The Red Sox have been named as one of six teams in on catcher Jonathan Lucroy by Jerry Crasnick including, yes, a mystery team:
This makes a lot of sense. The Sox have gone through a couple starting catchers this season, with Christian Vazquez’ bat proving untenable, and the team showing little confidence in Blake Swihart’s glove before he ended up injured in left field. As such, they’re left riding a Sandy Leon hot streak which, if we’re being honest, is not a realistic solution for now or for 2017.
And 2017 is certainly important when considering Lucroy, as any team which traded for him would be getting a Victor Martinez-style rental, good for the next season as well. Like Martinez was back in 2008, Lucroy is one of the top bats at the position. He holds a .300/.361/.486 line in 371 plate appearances on the season, with 2015 the only year in recent memory where he hasn’t been well above league average even ignoring his position.
Unlike Martinez, though, Lucroy is also one of the league’s better defenders. He’s always ranked very highly in attempts to quantify framing, allows relatively few passed balls or wild pitches, and has been particularly good at shutting down the running game this year, having thrown out 40% of would-be base-stealers.
The problem is, this all comes immediately after Peter Gammons’ report that the Red Sox just aren’t interested in dealing their top prospects. That doesn’t completely rule them out, though, because if there’s any trade that’s going to see Blake Swihart go the other way, this is it. A more polished catcher from a selling team for a younger, less experienced one halfway between prospect and MLB starter. It does make some sense.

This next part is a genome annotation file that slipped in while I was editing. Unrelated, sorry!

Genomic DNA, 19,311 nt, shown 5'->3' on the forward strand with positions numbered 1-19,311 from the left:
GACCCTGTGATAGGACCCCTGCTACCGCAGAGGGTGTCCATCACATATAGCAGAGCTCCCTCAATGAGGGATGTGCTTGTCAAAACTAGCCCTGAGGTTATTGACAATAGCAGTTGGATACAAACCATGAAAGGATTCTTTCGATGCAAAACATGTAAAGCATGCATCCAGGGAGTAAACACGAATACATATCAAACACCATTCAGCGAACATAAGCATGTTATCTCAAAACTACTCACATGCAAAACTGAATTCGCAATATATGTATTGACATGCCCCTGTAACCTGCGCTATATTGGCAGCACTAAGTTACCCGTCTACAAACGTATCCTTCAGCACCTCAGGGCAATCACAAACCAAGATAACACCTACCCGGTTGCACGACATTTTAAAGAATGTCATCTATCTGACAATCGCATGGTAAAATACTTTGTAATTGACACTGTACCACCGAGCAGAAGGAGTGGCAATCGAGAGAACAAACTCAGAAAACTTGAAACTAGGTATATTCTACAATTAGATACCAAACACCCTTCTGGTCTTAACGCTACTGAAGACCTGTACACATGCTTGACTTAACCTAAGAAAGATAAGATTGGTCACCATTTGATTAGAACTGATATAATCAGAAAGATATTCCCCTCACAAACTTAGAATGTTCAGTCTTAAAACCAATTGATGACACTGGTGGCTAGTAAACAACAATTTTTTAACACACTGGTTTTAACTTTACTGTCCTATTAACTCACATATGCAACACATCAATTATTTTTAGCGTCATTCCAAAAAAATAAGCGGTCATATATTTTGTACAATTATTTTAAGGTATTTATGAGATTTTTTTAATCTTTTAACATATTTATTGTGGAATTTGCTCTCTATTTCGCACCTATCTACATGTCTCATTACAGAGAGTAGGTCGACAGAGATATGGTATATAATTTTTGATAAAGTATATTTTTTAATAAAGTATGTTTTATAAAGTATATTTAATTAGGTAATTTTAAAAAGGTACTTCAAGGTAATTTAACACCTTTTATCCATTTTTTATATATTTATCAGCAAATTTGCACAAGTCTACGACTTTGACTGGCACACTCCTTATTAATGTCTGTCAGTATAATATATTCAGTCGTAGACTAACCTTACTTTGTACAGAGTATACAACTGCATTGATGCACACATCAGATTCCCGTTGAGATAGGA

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It’s also one hell of a value sink for the Red Sox, though. Lucroy will only be theirs for a quarter of the time Swihart would. They would have to be pretty convinced of his inability to stick behind the plate to be happy making that move, especially if other names would have to head to Milwaukee, which might be the case with all these other teams involved.
This move would also leave the Red Sox completely without an answer behind the plate once Lucroy hit free agency. They would make a qualifying offer, undoubtedly, and he would turn it down. Sure, they can re-sign him, but there will likely be no small amount of competition for his services, and as a 32-year-old catcher, he’ll be far from a sure thing to live up to his contract.
Compared to the other moves the Red Sox have made this year, a Swihart-for-Lucroy swap would be the one most blatantly focused on the present with little concern for the future. Of course, maybe there’s a different way to make this deal, but probably not so long as the Red Sox’ current young starters (Betts, Bradley, Bogaerts) are off the table along with the names Gammons mentioned. If the Sox are in here, they have to have a lot of faith that this team and the next can win it all with Lucroy in the mix.